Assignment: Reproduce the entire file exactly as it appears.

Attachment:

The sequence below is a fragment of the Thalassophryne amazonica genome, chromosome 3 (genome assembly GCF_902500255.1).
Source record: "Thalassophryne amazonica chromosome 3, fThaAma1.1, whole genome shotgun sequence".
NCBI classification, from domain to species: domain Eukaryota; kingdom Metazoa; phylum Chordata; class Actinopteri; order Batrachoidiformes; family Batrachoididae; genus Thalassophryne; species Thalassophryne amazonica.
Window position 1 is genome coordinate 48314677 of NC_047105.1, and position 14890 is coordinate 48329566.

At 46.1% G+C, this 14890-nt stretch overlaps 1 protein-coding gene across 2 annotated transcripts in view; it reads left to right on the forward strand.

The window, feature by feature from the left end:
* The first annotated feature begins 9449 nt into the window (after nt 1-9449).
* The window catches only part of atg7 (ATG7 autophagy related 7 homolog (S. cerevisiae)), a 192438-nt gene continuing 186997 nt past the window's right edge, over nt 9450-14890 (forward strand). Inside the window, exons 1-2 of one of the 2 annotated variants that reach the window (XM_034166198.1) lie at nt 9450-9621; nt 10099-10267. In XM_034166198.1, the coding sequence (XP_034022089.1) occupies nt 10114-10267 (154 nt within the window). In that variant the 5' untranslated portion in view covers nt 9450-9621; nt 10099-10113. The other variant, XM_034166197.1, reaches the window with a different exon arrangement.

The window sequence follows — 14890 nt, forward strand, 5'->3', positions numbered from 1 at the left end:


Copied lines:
The sequence below is a fragment of the Thalassophryne amazonica genome, chromosome 3 (genome assembly GCF_902500255.1).
Source record: "Thalassophryne amazonica chromosome 3, fThaAma1.1, whole genome shotgun sequence".
NCBI classification, from domain to species: domain Eukaryota; kingdom Metazoa; phylum Chordata; class Actinopteri; order Batrachoidiformes; family Batrachoididae; genus Thalassophryne; species Thalassophryne amazonica.
Window position 1 is genome coordinate 48314677 of NC_047105.1, and position 14890 is coordinate 48329566.

At 46.1% G+C, this 14890-nt stretch overlaps 1 protein-coding gene across 2 annotated transcripts in view; it reads left to right on the forward strand.

The window, feature by feature from the left end:
* The first annotated feature begins 9449 nt into the window (after nt 1-9449).
* The window catches only part of atg7 (ATG7 autophagy related 7 homolog (S. cerevisiae)), a 192438-nt gene continuing 186997 nt past the window's right edge, over nt 9450-14890 (forward strand). Inside the window, exons 1-2 of one of the 2 annotated variants that reach the window (XM_034166198.1) lie at nt 9450-9621; nt 10099-10267. In XM_034166198.1, the coding sequence (XP_034022089.1) occupies nt 10114-10267 (154 nt within the window). In that variant the 5' untranslated portion in view covers nt 9450-9621; nt 10099-10113. The other variant, XM_034166197.1, reaches the window with a different exon arrangement.

The window sequence follows — 14890 nt, forward strand, 5'->3', positions numbered from 1 at the left end: